KU coach Bill Self, who watched some of the Self Made practices prior to the team’s loss in Wichita, said he was impressed with Arthur.
“He’s great,” Self said during a halftime interview with ESPN during KU’s July 25 setback in the single-elimination tournament. “I said to him the other day, ‘Shady (nickname of Arthur), you know the Nuggets (Arthur’s team for five seasons) loved you, don’t you?’
“He said, ‘I know,’’’ Self added with a smile. “The last situation (Phoenix) probably wasn’t the best for him individually. He was beat up. He called it quits but I wouldn’t be surprised if he tries to make a comeback.
“He’s so good with young kids. One thing I noticed more than anything (at TBT practices witnessed by Self) is how much these guys talk. Communication is the worst thing all teams do. Coaches will complain about that more than anything from the start of practice until the end of the year, getting them to talk on defense and help each other. These guys actually understand now that they’ve been gone how that makes the game easier for everyone else.”
Arthur, who prior to last month had last been back in Lawrence “a couple years ago for the West Virginia game and before that the year of the Legends game that Paul Pierce played in (2011),” said he loves returning to his college home.
“We all have kind of a connection,” he said of the 10 players on the Self Made alumni roster which consisted of Arthur, Perry Ellis, Travis Releford, Mario Little, Tyshawn Taylor, Jeremy Case, Kevin Young, Naadir Tharpe, Elijah Johnson and Landen Lucas.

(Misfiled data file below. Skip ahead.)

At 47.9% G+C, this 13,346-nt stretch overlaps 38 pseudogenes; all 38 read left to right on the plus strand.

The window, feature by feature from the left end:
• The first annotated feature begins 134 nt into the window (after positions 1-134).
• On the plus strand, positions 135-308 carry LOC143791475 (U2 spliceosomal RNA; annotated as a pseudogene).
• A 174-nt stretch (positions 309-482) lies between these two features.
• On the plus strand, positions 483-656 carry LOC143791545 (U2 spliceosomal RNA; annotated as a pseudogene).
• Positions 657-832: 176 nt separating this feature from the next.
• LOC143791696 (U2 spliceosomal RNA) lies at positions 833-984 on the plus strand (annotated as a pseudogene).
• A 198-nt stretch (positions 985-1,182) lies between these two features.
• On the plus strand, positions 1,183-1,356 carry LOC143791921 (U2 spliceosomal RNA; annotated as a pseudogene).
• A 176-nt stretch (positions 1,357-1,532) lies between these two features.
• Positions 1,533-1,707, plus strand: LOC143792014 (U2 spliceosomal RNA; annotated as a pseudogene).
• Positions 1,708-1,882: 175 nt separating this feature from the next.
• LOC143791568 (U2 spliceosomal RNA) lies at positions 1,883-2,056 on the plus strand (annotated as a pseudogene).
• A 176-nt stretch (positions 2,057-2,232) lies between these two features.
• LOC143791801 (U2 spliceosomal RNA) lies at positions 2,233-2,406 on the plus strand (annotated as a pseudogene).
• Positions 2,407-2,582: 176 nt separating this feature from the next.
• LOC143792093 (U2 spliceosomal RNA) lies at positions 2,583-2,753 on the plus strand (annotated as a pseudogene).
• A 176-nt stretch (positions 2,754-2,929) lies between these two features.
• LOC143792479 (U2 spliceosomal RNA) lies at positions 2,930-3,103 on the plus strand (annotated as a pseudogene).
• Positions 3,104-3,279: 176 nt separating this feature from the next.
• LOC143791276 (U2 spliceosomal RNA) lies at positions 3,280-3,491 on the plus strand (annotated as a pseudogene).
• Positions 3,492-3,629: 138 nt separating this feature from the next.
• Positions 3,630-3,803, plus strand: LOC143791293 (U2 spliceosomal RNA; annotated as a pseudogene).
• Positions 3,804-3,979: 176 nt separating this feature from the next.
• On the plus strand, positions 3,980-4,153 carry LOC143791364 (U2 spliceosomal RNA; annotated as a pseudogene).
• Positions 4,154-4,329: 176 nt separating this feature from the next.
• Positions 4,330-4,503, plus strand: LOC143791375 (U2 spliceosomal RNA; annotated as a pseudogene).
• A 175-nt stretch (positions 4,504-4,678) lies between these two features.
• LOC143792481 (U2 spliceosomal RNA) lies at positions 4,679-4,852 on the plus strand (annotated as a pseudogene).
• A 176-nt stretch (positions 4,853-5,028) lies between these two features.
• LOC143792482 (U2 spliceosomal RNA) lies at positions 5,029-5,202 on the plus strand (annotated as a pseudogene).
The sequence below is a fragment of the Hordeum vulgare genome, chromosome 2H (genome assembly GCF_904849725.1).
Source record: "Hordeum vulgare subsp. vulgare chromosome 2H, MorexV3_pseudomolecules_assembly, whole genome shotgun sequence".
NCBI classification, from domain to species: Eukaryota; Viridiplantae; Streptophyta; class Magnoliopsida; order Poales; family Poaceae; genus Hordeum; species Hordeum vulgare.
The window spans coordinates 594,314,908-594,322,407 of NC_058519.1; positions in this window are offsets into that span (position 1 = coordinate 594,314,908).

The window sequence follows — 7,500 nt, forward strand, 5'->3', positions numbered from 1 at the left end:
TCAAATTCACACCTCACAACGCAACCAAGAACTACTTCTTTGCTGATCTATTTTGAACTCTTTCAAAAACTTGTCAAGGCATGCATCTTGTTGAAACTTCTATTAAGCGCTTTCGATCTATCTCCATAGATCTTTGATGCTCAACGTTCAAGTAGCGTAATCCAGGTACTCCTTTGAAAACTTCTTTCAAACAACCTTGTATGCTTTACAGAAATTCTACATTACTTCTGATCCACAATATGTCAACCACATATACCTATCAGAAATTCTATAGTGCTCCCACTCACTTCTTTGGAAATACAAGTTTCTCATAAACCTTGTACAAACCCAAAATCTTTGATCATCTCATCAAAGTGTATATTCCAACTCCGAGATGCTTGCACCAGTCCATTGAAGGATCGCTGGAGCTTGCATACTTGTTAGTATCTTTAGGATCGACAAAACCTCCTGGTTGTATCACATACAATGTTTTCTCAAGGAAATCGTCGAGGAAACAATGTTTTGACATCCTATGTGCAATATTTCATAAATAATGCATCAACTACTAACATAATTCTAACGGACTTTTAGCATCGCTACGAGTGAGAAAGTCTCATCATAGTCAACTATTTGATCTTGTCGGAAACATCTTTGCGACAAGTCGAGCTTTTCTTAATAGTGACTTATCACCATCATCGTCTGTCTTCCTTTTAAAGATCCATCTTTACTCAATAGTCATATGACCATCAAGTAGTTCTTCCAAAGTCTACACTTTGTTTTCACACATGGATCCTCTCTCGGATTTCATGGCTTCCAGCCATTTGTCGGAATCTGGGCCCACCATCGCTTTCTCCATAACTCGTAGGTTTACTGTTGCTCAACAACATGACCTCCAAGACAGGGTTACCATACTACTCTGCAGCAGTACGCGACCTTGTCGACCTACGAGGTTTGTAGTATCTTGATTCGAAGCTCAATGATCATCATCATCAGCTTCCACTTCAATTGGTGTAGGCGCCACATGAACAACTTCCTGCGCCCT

“The younger guys watched us when we played. We watched them after we left when they played. Everybody was going along with the flow.
“Catching up with guys was cool. I’d not seen my guys in a minute. It was good to catch up with Sherron (Collins) and Mario (at practice in Lawrence). I was looking forward to seeing D-Block (Darnell Jackson who also played on 2008 title team). I hate that he couldn’t make it. He’s a guy I haven’t seen in a long time. It was fun seeing older and younger guys jell.”
Arthur, who lives in Denver, said he’d love to return to Lawrence on a frequent basis.
“It’s the best place. I’ve not seen a gym where it gets more hyped, where the crowd is more into the game than the fieldhouse,” Arthur said. “Nowhere in the NBA did I see a gym like this, atmosphere like this. I love coming back.”
He said he tried to represent KU well in the NBA.
“You know I did, man,” he said, asked if he spoke about KU to NBA teammates. “Especially my rookie year (2008-09 in Memphis). Champions,” he added of turning pro right after beating the University of Memphis in the 2008 NCAA title game.
He made a lot of money, yet is not totally satisfied with his pro career to date.
“It was decent. I wanted it to be a lot better,” Arthur said. “When you come in the NBA, I believe everybody has a goal to be an all-star, be a great basketball player. At the end of the day, I’m proud of my career and everything I went through to get it. Injuries happen here and there. You have to deal with it and keep moving.”